(8) Deer Creek (a million feet if it’s an inch) I’d been running almost every possible reason not to do Deer Creek around my head for the past couple of hours. If Neptune’s was closed, the deal would be sealed because I was low on fuel. But really, I guess, I wanted to try it because I was really happy when I found it open. I ordered a coke and a burger. This doesn’t sound like performance food but I wanted meat and I wanted sugar. The break, along with a pep talk with Erica (she would be at the finish with cold beer), renewed my enthusiasm and I headed off into a headwind and finally got to use my aero bars as designed. The start of Deer Creek doesn’t look like much. Just a gentle grade that gradually gets steeper. Then you make a hairpin turn and head back toward the ocean and it starts to kick. Not quickly either. Gradually, like slow torture, you start to realize that the road is steeper than it looks. At the next turn you get one of the worst sites you can have on a climb: a long straight road that goes up, unbroken, forever. For some reason it’s better when you can’t see beyond the turns. Too intimidating for me to deal with, I started to employ “the weave”, a technique were you seesaw back and forth across the street. When I finally made the top I stopped for a celebratory drink. It was downhill to roads that I knew (or so I thought). Enjoying the view on the descent there was only one problem; there wasn’t an obvious way out of the valley I was in, except one, which wasn’t downhill. Sandbagged again! It’s always the one unknown on the schedule that gets you. All I know is that this climb is suppose to be 1,400’ and after starting from the ocean my altimeter registered over 2,000 before I finally descended to Yerba Buena.

(9) Yerba Buena (2,410 7.9 miles) Another easy climb that didn’t feel easy. I really suffered at the bottom and had to take a break at Circle X ranch. It was getting late and I wanted to be off of Mulholland before nightfall. Still, I had to take a 10-minute nap to let a headache dissipate. After this I picked up the pace. The little whoop-de-dos on Mulholland were really becoming tiresome. When fresh, I barely notice them. But now I’d be, like, “what, climbing again?” A particularly nasty one was the 500’ bump between Decker and Encinal. Grrr.

(10) Piuma (1,650 5 miles) Rush hour traffic on Las Virgines actually made the section safer getting to the Piuma turn off. Some hammering had got me down the Malibu Creek Grade before dark and I was paying for it. I stopped at Saddle Peak Inn, dismounted, ate every scrap of food I had left, then called Erica and told her if I wasn’t at the summit to head down Piuma looking for me. I wasn’t kidding. My brother then called to see how I was doing; since it was dark he figured I might need a rescue. Almost. Thankfully, Piuma isn’t too steep and I was able to spin up it slowly, reaching the summit in around 42 minutes.

(11) Schueren (510’) Sort of part of Piuma but because I didn’t want to do anymore I was calling this its own climb since it does come after a descent. I guess it was because I knew I was going to make it but this section wasn’t too painful. The last 3K of Piuma seemed impossibly slow but a dog chased me and I was able to accelerate away so I knew there was enough left in the tank, as Bob Roll would say. At the 1k mark, I picked up the pace and started (meekly) sprinting with a few hundred meters to go. Beer time!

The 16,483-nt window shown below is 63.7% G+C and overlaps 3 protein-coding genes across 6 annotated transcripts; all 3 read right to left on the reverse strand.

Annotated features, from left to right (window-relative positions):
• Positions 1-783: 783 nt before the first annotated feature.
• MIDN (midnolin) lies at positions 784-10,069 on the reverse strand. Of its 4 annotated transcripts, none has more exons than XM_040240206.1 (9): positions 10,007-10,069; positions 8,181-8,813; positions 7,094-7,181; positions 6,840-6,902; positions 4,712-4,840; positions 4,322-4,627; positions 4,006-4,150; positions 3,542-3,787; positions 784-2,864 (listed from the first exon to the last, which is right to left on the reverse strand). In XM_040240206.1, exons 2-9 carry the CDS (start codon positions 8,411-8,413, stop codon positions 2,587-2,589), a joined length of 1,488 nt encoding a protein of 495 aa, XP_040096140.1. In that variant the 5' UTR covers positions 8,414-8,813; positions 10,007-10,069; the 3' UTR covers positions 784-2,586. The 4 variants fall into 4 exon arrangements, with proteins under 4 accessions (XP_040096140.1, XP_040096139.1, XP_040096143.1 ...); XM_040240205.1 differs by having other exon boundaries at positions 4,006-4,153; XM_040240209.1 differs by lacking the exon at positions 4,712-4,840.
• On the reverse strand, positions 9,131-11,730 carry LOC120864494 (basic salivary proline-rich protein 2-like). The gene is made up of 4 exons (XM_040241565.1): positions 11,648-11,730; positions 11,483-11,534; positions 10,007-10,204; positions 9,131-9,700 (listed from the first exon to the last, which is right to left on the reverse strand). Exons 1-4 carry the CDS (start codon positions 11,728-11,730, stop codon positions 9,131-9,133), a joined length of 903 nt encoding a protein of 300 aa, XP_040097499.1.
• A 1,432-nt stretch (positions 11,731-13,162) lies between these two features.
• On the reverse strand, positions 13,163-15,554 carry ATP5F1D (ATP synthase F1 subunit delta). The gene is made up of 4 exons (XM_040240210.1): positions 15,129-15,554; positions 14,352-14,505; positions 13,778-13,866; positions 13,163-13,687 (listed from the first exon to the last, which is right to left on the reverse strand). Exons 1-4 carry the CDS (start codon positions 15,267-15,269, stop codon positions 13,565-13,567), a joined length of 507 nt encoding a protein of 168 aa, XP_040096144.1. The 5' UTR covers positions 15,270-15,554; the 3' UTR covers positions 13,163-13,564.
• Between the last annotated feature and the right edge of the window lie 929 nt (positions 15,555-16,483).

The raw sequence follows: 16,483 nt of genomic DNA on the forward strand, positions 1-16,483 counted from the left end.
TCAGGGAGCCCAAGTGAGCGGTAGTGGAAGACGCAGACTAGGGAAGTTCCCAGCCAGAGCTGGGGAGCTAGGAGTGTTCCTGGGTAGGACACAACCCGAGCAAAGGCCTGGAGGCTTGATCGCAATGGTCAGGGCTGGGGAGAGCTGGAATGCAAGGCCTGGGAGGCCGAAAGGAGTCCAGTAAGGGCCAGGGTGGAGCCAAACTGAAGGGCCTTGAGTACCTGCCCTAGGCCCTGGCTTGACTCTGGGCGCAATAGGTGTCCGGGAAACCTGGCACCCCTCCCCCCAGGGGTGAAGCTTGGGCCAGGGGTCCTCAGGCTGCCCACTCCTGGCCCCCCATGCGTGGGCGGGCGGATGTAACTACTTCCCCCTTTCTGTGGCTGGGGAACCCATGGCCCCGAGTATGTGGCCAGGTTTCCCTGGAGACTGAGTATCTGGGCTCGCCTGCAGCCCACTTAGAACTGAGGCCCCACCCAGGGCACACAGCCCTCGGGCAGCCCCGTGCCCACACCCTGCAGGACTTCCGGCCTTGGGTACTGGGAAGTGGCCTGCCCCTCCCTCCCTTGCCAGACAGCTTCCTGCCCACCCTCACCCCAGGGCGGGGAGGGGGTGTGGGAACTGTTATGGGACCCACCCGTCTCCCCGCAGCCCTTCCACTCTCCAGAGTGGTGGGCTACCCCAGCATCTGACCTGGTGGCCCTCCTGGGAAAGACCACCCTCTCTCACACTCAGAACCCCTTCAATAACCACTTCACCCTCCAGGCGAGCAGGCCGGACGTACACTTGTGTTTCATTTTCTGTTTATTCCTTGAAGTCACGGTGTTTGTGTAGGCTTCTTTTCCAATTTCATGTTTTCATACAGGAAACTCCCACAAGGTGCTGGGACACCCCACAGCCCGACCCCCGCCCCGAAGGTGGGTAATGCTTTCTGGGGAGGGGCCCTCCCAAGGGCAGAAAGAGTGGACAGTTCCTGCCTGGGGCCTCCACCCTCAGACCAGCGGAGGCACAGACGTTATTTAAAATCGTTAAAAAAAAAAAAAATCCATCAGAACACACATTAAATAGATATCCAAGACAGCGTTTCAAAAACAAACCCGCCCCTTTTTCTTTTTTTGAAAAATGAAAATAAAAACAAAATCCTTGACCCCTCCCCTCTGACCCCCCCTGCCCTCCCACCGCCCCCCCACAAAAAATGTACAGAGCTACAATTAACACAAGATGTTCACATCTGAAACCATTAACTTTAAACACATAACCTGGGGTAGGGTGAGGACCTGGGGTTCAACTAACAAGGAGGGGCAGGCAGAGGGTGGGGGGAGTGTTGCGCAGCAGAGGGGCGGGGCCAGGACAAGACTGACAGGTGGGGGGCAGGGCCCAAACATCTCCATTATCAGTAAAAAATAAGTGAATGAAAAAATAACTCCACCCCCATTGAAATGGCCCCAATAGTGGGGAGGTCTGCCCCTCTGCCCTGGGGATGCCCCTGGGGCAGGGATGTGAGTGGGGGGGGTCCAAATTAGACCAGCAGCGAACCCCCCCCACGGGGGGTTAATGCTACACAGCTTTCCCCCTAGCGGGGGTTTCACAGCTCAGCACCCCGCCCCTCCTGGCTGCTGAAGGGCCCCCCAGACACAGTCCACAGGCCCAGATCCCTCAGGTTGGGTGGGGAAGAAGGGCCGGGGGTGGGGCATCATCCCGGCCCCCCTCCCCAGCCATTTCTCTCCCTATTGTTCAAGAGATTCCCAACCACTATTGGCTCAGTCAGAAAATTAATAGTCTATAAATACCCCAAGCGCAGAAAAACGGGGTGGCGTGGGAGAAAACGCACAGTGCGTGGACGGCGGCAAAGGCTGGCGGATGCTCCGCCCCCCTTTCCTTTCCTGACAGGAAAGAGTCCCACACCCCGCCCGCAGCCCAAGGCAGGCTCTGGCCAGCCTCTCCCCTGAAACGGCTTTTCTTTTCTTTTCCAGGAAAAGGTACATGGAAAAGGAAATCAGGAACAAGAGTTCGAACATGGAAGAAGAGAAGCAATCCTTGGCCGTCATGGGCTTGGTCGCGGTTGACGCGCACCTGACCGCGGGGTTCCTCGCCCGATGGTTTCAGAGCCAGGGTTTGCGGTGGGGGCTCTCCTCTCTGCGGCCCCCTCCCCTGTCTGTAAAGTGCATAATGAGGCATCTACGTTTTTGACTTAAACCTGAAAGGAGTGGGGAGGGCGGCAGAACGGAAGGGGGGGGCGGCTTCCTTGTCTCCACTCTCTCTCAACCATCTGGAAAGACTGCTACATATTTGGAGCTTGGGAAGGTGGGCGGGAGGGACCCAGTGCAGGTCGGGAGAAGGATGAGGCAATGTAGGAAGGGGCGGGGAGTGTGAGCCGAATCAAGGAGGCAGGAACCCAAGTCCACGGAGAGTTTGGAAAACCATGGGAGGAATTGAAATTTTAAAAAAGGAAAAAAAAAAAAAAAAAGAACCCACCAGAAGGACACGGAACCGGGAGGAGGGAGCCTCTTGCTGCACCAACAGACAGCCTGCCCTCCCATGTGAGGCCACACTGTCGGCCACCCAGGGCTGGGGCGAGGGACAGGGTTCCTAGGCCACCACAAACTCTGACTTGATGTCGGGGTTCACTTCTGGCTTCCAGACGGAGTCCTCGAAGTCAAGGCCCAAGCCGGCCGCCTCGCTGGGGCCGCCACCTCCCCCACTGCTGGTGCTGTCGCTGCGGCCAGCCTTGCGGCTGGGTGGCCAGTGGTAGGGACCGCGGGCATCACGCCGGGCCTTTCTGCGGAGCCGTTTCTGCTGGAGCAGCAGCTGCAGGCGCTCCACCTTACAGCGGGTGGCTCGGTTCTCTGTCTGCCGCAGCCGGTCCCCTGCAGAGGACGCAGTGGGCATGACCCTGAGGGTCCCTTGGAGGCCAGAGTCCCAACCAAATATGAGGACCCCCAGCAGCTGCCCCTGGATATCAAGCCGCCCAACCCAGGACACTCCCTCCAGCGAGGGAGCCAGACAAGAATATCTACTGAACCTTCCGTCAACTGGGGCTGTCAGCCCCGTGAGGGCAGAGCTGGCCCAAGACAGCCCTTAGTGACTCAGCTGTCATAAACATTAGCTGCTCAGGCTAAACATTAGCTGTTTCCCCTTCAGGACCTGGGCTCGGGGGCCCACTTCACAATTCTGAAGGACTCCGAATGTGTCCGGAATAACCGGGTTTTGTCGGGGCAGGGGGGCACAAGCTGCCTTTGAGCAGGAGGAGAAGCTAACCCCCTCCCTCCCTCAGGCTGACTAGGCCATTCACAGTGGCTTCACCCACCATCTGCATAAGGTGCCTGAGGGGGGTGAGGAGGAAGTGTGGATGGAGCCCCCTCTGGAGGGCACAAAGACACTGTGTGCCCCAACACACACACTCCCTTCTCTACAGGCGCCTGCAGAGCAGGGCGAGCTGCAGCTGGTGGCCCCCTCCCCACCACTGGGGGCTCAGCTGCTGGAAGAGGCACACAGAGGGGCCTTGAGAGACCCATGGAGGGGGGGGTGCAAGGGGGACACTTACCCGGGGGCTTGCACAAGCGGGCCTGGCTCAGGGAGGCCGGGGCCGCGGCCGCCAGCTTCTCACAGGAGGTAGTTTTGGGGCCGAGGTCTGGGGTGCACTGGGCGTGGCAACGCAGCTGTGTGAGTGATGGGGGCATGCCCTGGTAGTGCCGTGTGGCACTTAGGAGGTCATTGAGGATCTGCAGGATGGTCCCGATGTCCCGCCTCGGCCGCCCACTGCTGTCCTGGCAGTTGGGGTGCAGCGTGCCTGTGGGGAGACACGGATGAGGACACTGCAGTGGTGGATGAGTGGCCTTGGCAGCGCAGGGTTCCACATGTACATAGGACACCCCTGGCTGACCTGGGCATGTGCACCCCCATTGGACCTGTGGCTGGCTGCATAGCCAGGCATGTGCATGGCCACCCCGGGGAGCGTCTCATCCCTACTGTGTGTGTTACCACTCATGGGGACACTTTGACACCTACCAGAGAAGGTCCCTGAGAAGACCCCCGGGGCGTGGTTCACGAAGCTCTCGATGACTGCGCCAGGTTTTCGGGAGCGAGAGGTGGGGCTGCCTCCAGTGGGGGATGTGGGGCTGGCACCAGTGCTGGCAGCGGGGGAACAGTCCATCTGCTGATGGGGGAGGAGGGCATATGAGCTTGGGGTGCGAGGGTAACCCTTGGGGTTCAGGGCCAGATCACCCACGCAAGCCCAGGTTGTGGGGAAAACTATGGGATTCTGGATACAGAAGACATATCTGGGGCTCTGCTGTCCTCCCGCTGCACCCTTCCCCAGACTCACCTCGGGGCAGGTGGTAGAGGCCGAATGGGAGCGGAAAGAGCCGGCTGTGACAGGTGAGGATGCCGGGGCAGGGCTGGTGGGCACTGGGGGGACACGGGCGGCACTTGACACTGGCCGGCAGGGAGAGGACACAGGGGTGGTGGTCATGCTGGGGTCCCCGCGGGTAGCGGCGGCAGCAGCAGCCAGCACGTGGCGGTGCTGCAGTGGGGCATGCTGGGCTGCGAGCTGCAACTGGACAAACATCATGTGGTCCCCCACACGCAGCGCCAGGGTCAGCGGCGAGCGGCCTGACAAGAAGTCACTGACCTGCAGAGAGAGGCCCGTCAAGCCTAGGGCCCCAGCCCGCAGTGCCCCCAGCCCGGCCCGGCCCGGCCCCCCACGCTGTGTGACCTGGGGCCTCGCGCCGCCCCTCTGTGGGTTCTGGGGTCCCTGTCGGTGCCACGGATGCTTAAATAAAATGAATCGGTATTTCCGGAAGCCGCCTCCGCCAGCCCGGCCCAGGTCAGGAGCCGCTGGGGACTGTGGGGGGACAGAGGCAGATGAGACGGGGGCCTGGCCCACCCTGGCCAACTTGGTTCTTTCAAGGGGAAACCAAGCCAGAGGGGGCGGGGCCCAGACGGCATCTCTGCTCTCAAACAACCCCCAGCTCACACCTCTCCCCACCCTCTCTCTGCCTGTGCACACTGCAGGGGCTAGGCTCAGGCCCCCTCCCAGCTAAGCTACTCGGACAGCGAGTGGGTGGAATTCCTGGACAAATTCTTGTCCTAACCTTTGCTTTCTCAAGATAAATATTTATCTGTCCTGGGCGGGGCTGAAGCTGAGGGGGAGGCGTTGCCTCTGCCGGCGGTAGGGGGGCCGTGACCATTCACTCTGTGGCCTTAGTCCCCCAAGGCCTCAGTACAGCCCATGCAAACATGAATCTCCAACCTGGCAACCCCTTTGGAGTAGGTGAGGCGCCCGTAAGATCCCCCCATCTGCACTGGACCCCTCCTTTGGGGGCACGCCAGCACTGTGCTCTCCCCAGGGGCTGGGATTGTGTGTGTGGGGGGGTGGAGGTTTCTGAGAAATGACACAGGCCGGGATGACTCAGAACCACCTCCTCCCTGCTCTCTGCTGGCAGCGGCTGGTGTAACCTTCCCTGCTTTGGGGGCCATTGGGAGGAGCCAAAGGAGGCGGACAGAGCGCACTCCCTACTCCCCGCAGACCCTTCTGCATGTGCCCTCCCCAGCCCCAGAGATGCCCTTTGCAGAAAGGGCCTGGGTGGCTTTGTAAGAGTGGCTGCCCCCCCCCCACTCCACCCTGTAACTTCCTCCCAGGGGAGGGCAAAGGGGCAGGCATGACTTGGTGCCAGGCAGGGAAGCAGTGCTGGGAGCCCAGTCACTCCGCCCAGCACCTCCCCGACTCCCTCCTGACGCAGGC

Erica wasn’t there yet which was just as well as it took me some time to gather myself. Walking—no, make that moving—was difficult but I forced myself to massage Black and Blue into my legs and lower back, then force down some food and Endurox. Getting the bikes on the van and changing were somewhat major events. I even did a little stretching. Then it was time to grab a beer, sit and enjoy the moonrise. Erica showed up with some Sierra Nevada (gotta support bike teams whenever possible) and I was (barely) able to get down 4.2 beers just to round out the day.

As far as birthday challenges go, it was very hard but not too hard. Certainly, it was the most suffering I’ve done in a day since my last challenge and harder than any one day of that one except 400 boulder problems. I could have done more but I REALLY didn’t want to. I skipped two climbs that I felt guilty about: Stunt and Las Flores, especially since LF is hard. But I had just done both and far eclipsed my goal of 4200 meters so I couldn’t bring myself to do more. One amazing thing that I though of was that people race this sort of course, which is nuts. In fact, the first day of the Everest Challenge is nearly as much climbing in fewer miles and you have to do almost as much again the next day. And the Saturn Classic is similar miles and a little less climbing, but they do it in around 7 hours (winners anyway). But I may be hooked. Look for me at the Everest Challenge next summer…

The Support Team

I’d like to thank Brian (my brother) for his unflagging offer to help and Erica, of course, for making the best macaroni and cheese I’ve ever tasted and driving it all the way to the finish. Not to mention the beer, and even more so, her company.

Gosh, that’s it? I’d also like to thank Toyota, for making the best car in history (300-some-odd thousand miles and going strong). Mark at Incycle and Jason at Airborne for their help with my main modes of transport. Peter Pop for his web site and ideas for hard rides. Neptune’s Net for re-opening. Jordan Smith for tuning my bike, and Kurt Fainman, for recommending all the downhills—they were great!